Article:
An Algerian man has been convicted of plotting to spread ricin and other poisons. The BBC News website looks at what is known about Kamel Bourgass.
Kamel Bourgass must spend at least 20 years in jail
Kamel Bourgass remains something of a mystery man despite many months of probing by police and MI5, and his own testimony in court.
Police are not even sure if Bourgass is his real name, nor is his birthdate or place of birth certain.
MI5 claimed he was a "sleeper", an al-Qaeda operative who was to be activated at the right time to carry out an outrage on Britain's streets.
Police believe he spent time in Afghanistan and got training on how to make and use poisons.
Bourgass, who also used the alias Nadir Habra, entered Britain in the back of a lorry through the port of Dover in January 2000.
In the meantime he was mired in the asylum system.
After being refused asylum he was sent a notice of appeal in September 2001, but failed to attend the hearing two months later.
His appeal was dismissed in his absence in December 2001, making him liable for arrest and removal from the UK.
Went to ground
But more than a year later he was still in Britain, having gone to ground.
On 14 January 2003 Bourgass was at a friend's flat in Crumpsall, Manchester, when Special Branch officers burst in.
They were actually searching for another man and did not recognise Bourgass even though Special Branch were looking for him under the name Nadir Habra.
Bourgass stayed for a time at the Finsbury Park mosque
Bourgass, frantic to get away, stabbed to death Detective Constable Stephen Oake but was overpowered and taken into custody.
He continued to proclaim his innocence and claimed at his trial that he had killed DC Oake out of fear.
After he was convicted of the murder Bourgass faced another trial in connection with the ricin conspiracy.
Before that trial began there was significant legal argument and the judge ruled as inadmissible evidence which had derived from Mohamed Meguerba's interrogations by the security services in Algeria.
'Trained in Afghanistan'
The following were admissions made by Meguerba during these interviews:
He claimed he and Bourgass spent time training in Afghanistan.
They later came to Britain and agreed a joint enterprise to make toxic poisons and smear them on car door handles and houses on the Holloway Road area of north London.
The leaders of the cell were two other al-Qaeda figures, neither of whom can be named for legal reasons.
Towards the end of the summer of 2002 Meguerba and Bourgass were training in preparing poisons from documents emanating from Afghanistan.
Both had learned about chemistry in Afghanistan.
Meguerba also said he had been in Afghanistan for a year, leaving just before 9/11 and he said he had met Osama bin Laden.
Meguerba also said Bourgass had invited him to dinner where he had produced cherries, plums and apples and Bourgass had given him a cup in which to put the stones.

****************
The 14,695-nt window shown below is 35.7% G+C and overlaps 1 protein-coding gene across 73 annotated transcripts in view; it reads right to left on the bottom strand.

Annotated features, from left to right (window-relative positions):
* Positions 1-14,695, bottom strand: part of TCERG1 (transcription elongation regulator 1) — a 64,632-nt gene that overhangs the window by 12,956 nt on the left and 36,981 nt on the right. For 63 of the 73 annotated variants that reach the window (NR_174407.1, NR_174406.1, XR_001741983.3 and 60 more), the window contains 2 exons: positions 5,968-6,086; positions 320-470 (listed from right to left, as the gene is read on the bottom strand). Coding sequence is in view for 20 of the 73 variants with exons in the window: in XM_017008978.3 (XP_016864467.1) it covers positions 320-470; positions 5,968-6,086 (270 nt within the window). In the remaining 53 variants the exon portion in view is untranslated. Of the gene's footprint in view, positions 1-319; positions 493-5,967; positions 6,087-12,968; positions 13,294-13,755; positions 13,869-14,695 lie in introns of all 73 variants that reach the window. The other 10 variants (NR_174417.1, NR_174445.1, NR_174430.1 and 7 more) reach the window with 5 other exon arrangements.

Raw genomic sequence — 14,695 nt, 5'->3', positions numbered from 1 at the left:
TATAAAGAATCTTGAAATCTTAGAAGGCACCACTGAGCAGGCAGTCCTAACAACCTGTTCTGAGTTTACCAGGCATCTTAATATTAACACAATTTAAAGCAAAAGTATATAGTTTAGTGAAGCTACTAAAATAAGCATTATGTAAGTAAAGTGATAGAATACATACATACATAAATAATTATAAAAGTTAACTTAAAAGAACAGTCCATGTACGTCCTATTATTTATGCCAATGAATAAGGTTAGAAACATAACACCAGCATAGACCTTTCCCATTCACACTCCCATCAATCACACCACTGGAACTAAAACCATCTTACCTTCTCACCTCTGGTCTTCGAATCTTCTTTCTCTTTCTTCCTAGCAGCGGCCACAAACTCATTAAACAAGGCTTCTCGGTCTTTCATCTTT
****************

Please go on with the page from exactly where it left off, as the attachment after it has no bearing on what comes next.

Bourgass said the stones were needed to make poison.
Bourgass had said he was making poison and showed him a Nivea pot containing castor oil poison.
Meguerba said he made photocopies of the poison recipe pages but he said he was not involved in any poison plot.
Nigel Sweeney, QC, prosecuting said Meguerba faces charges in Algeria which include crimes committed in Britain as well as crimes committed in his home country.
Very different picture
But when Bourgass gave evidence he gave a very innocent picture of himself.
Questioned by his own lawyer, Michel Massih, he said he had been a conscripted police officer for a year back in Algeria and he said he came to Britain to find work.
He said he was sent to Manchester by the Home Office after applying for asylum.
But he said he felt lonely there because there were not many Arabs and he moved to London, where he stayed for a while at the mosque in Finsbury Park.
He said he only met Meguerba in the spring of 2002, when he began buying and selling clothes.
Bourgass said they discussed the situation back in Algeria, particularly the massacres of innocent people which were often blamed on Islamic groups.
Mr Massih then asked him about the poison recipes and why he had written them.
Bourgass said: "I wrote it in accordance with a request by this man Meguerba."
Mr Massih asked: "How did he tell you about writing the recipes?"
Bourgass replied: "When after the relationship had developed and he told me about the incidents that had occurred in his village.
"He told me he wanted to help people in his village and he told me he wanted to go to Algeria to help people in his village. He asked me if I could help him out and write for him these copies that were found with me."
Mr Massih asked: "When you copied these recipes did you realise these were recipe to make poisons?"
He replied: "Yes, he told me before he asked me to write them. He told me he wanted to write recipes which contained products of poisons and explosives."
'What was the purpose?'
Mr Massih asked: "Did you discuss the purpose of the recipes to have been used?"
Bourgass replied: "He told me he wanted to help people in the village against these raids, attacks carried out by these terrorist groups. He wanted to go to Algeria to go to the village and if there was to be an attack by these groups he would use these things against them as self-defence according to him...
"He told me that people in Algeria, these groups, when they made their raids on these villages they took their supplies and food from these people and he wanted to put it in food, that's what he told me."
The jury clearly did not accept Bourgass's story, preferring to believe that he was a dedicated terrorist out to target Britain.